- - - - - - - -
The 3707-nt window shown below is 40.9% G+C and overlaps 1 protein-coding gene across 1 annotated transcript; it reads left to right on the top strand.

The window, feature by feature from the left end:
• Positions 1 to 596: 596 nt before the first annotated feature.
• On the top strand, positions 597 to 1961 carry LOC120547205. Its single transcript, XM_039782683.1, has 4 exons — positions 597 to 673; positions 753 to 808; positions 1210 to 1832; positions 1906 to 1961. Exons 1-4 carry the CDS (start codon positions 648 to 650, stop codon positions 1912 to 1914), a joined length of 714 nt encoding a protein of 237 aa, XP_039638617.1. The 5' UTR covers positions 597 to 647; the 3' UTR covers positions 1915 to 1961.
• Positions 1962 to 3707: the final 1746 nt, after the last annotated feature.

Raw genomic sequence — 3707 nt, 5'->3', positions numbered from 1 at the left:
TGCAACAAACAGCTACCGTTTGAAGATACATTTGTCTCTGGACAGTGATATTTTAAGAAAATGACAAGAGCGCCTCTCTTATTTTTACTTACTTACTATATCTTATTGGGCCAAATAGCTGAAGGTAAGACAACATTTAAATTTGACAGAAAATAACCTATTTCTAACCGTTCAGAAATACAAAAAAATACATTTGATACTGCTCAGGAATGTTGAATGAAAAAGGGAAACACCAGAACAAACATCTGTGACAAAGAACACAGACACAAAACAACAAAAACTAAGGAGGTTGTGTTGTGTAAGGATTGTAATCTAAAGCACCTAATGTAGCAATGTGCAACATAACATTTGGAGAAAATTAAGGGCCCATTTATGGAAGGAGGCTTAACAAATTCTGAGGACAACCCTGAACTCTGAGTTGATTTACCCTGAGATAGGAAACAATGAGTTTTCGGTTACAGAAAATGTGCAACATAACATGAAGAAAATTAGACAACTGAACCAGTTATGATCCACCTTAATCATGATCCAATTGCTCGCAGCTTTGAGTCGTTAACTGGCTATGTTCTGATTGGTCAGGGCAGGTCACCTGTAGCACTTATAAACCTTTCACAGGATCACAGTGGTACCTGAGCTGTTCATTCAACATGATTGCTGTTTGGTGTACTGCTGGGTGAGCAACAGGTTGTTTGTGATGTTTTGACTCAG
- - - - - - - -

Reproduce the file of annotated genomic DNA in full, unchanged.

The 3707-nt window shown below is 40.9% G+C and overlaps 1 protein-coding gene across 1 annotated transcript; it reads left to right on the top strand.

The window, feature by feature from the left end:
• Positions 1 to 596: 596 nt before the first annotated feature.
• On the top strand, positions 597 to 1961 carry LOC120547205. Its single transcript, XM_039782683.1, has 4 exons — positions 597 to 673; positions 753 to 808; positions 1210 to 1832; positions 1906 to 1961. Exons 1-4 carry the CDS (start codon positions 648 to 650, stop codon positions 1912 to 1914), a joined length of 714 nt encoding a protein of 237 aa, XP_039638617.1. The 5' UTR covers positions 597 to 647; the 3' UTR covers positions 1915 to 1961.
• Positions 1962 to 3707: the final 1746 nt, after the last annotated feature.

Raw genomic sequence — 3707 nt, 5'->3', positions numbered from 1 at the left:
TGCAACAAACAGCTACCGTTTGAAGATACATTTGTCTCTGGACAGTGATATTTTAAGAAAATGACAAGAGCGCCTCTCTTATTTTTACTTACTTACTATATCTTATTGGGCCAAATAGCTGAAGGTAAGACAACATTTAAATTTGACAGAAAATAACCTATTTCTAACCGTTCAGAAATACAAAAAAATACATTTGATACTGCTCAGGAATGTTGAATGAAAAAGGGAAACACCAGAACAAACATCTGTGACAAAGAACACAGACACAAAACAACAAAAACTAAGGAGGTTGTGTTGTGTAAGGATTGTAATCTAAAGCACCTAATGTAGCAATGTGCAACATAACATTTGGAGAAAATTAAGGGCCCATTTATGGAAGGAGGCTTAACAAATTCTGAGGACAACCCTGAACTCTGAGTTGATTTACCCTGAGATAGGAAACAATGAGTTTTCGGTTACAGAAAATGTGCAACATAACATGAAGAAAATTAGACAACTGAACCAGTTATGATCCACCTTAATCATGATCCAATTGCTCGCAGCTTTGAGTCGTTAACTGGCTATGTTCTGATTGGTCAGGGCAGGTCACCTGTAGCACTTATAAACCTTTCACAGGATCACAGTGGTACCTGAGCTGTTCATTCAACATGATTGCTGTTTGGTGTACTGCTGGGTGAGCAACAGGTTGTTTGTGATGTTTTGACTCAG